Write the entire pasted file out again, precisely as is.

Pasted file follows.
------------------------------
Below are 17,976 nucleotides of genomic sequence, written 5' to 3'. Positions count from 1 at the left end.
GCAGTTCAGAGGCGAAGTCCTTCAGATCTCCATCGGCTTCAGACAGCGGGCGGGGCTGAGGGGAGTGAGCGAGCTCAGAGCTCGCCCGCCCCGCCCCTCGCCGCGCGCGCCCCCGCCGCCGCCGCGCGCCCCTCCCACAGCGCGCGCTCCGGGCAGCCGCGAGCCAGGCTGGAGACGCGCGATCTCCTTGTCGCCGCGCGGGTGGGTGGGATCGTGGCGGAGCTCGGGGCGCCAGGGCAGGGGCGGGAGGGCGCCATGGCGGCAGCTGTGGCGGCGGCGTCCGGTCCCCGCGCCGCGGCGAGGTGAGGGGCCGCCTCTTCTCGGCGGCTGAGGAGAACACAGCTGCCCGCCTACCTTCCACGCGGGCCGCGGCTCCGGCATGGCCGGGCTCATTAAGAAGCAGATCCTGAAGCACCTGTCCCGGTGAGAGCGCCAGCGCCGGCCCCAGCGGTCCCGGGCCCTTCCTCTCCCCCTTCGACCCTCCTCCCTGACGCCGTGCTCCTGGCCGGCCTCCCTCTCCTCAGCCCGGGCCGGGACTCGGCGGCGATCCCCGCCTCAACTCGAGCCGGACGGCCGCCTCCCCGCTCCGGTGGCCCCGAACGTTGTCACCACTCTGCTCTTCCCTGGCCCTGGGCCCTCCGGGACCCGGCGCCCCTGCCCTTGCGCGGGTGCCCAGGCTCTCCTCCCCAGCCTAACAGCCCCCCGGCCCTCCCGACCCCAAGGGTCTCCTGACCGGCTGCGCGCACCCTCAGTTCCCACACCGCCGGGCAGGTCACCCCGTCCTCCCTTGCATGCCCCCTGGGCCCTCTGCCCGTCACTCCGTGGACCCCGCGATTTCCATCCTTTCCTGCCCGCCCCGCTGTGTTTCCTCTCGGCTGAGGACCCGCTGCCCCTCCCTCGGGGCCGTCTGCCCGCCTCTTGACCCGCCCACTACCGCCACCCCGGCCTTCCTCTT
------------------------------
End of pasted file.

Below are 17,976 nucleotides of genomic sequence, written 5' to 3'. Positions count from 1 at the left end.
GCAGTTCAGAGGCGAAGTCCTTCAGATCTCCATCGGCTTCAGACAGCGGGCGGGGCTGAGGGGAGTGAGCGAGCTCAGAGCTCGCCCGCCCCGCCCCTCGCCGCGCGCGCCCCCGCCGCCGCCGCGCGCCCCTCCCACAGCGCGCGCTCCGGGCAGCCGCGAGCCAGGCTGGAGACGCGCGATCTCCTTGTCGCCGCGCGGGTGGGTGGGATCGTGGCGGAGCTCGGGGCGCCAGGGCAGGGGCGGGAGGGCGCCATGGCGGCAGCTGTGGCGGCGGCGTCCGGTCCCCGCGCCGCGGCGAGGTGAGGGGCCGCCTCTTCTCGGCGGCTGAGGAGAACACAGCTGCCCGCCTACCTTCCACGCGGGCCGCGGCTCCGGCATGGCCGGGCTCATTAAGAAGCAGATCCTGAAGCACCTGTCCCGGTGAGAGCGCCAGCGCCGGCCCCAGCGGTCCCGGGCCCTTCCTCTCCCCCTTCGACCCTCCTCCCTGACGCCGTGCTCCTGGCCGGCCTCCCTCTCCTCAGCCCGGGCCGGGACTCGGCGGCGATCCCCGCCTCAACTCGAGCCGGACGGCCGCCTCCCCGCTCCGGTGGCCCCGAACGTTGTCACCACTCTGCTCTTCCCTGGCCCTGGGCCCTCCGGGACCCGGCGCCCCTGCCCTTGCGCGGGTGCCCAGGCTCTCCTCCCCAGCCTAACAGCCCCCCGGCCCTCCCGACCCCAAGGGTCTCCTGACCGGCTGCGCGCACCCTCAGTTCCCACACCGCCGGGCAGGTCACCCCGTCCTCCCTTGCATGCCCCCTGGGCCCTCTGCCCGTCACTCCGTGGACCCCGCGATTTCCATCCTTTCCTGCCCGCCCCGCTGTGTTTCCTCTCGGCTGAGGACCCGCTGCCCCTCCCTCGGGGCCGTCTGCCCGCCTCTTGACCCGCCCACTACCGCCACCCCGGCCTTCCTCTT